💡prompt engineering

One approach after building an LLM is prompt engineering - carefully designing input prompts to yield useful completions from the LLM for a particular application. Can be more lightweight than fine-tuning.

💡checkpointing

Taking periodic snapshots of model parameters during lengthy LLM training to enable resuming from that point if training becomes unstable. Helps address the complexity of training giant models.

💡model parallelism

Decomposing matrix multiplications required during neural network training across multiple GPUs. This and pipeline parallelism are key parallelization strategies to scale up LLM training.

💡model evaluation

After training an LLM, rigorous evaluation on benchmarks like the Anthropic Open LLM Leaderboard is critical. The video discusses prompt engineering techniques and evaluation strategies tailored to different benchmark datasets.

Highlights

Building large language models was an esoteric and specialized activity reserved mainly for cutting edge AI research but today many businesses and enterprises have interest in building them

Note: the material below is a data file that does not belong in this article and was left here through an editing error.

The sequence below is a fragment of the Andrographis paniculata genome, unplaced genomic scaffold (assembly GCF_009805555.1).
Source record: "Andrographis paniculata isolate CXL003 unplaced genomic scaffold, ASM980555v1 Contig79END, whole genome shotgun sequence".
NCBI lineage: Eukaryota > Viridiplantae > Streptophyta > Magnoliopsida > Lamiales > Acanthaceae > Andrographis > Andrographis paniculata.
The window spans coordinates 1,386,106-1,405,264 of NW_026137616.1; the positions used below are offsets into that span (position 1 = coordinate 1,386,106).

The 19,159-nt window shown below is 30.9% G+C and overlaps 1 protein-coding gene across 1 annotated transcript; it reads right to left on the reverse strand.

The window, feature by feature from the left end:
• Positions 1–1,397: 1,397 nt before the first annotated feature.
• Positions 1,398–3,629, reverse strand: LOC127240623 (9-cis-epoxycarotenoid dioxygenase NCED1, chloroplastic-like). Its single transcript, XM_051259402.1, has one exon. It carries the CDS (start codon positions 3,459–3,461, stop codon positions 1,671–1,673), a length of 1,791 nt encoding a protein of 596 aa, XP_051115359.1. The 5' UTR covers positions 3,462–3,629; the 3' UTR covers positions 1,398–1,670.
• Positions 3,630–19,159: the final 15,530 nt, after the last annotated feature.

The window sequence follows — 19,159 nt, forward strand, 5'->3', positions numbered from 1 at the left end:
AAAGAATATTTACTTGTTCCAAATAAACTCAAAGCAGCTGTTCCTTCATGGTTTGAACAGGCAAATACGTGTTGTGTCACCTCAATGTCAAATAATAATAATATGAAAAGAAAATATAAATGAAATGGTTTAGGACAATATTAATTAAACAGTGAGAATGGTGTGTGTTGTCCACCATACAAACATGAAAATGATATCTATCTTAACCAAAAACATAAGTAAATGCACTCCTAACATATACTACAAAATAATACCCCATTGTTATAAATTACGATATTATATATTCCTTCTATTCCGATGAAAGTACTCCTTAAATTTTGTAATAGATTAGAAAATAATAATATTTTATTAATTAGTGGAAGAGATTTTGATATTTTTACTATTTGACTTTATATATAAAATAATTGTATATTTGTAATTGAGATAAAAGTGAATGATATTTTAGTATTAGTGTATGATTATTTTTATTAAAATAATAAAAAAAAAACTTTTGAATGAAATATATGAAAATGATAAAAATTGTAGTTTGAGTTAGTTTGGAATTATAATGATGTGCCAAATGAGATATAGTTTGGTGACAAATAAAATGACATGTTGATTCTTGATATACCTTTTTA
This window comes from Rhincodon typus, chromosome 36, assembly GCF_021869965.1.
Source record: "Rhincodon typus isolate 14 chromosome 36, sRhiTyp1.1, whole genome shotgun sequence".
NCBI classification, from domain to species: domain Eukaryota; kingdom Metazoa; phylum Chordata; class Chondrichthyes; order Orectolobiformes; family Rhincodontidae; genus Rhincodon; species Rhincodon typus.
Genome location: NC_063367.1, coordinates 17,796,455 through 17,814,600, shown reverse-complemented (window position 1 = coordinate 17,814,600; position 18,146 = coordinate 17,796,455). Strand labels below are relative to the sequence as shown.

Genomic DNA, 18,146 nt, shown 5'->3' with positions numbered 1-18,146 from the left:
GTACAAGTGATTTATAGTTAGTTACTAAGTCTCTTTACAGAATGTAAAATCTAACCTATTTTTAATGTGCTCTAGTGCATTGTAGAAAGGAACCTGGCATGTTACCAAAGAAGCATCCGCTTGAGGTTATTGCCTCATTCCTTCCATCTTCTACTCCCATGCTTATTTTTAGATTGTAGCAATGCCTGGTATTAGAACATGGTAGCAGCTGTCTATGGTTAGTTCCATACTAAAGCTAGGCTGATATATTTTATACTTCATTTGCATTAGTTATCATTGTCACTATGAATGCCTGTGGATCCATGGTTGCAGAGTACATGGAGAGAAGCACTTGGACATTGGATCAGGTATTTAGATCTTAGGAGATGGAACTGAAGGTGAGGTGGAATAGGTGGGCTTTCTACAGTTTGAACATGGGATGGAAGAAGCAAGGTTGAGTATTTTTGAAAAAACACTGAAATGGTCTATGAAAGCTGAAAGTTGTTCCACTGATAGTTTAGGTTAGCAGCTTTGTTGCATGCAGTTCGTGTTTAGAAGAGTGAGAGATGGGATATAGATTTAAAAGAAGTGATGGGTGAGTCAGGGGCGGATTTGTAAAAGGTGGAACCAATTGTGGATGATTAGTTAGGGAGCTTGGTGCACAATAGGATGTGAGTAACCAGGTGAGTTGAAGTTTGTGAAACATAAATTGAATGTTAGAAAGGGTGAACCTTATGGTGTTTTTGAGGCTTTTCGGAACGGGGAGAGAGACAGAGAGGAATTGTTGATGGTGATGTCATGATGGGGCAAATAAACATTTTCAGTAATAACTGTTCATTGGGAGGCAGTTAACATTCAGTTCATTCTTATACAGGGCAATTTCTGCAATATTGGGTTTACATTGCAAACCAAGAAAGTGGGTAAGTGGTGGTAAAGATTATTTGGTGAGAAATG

Bloomberg GPT is a large language model specifically built to handle tasks in the space of finance

Building an LLM from scratch often not necessary and using prompt engineering or fine-tuning an existing model is better suited

Back of the napkin math shows training a 10 billion parameter model costs around $100,000 in compute and a 100 billion parameter model costs around $1.5 million

Data curation is the most important and time consuming part of building an LLM

LLMs require large training sets, like half a trillion to 3.5 trillion tokens which equals about a million novels to a billion news articles

Common Crawl, C4, Falcon Refined Web, and the Pile are popular publicly available training data sets for LLMs

Private data sources can provide strategic advantage for business applications of LLMs

ALPACA model used GPT-3 generated structured text as training data in iterative loops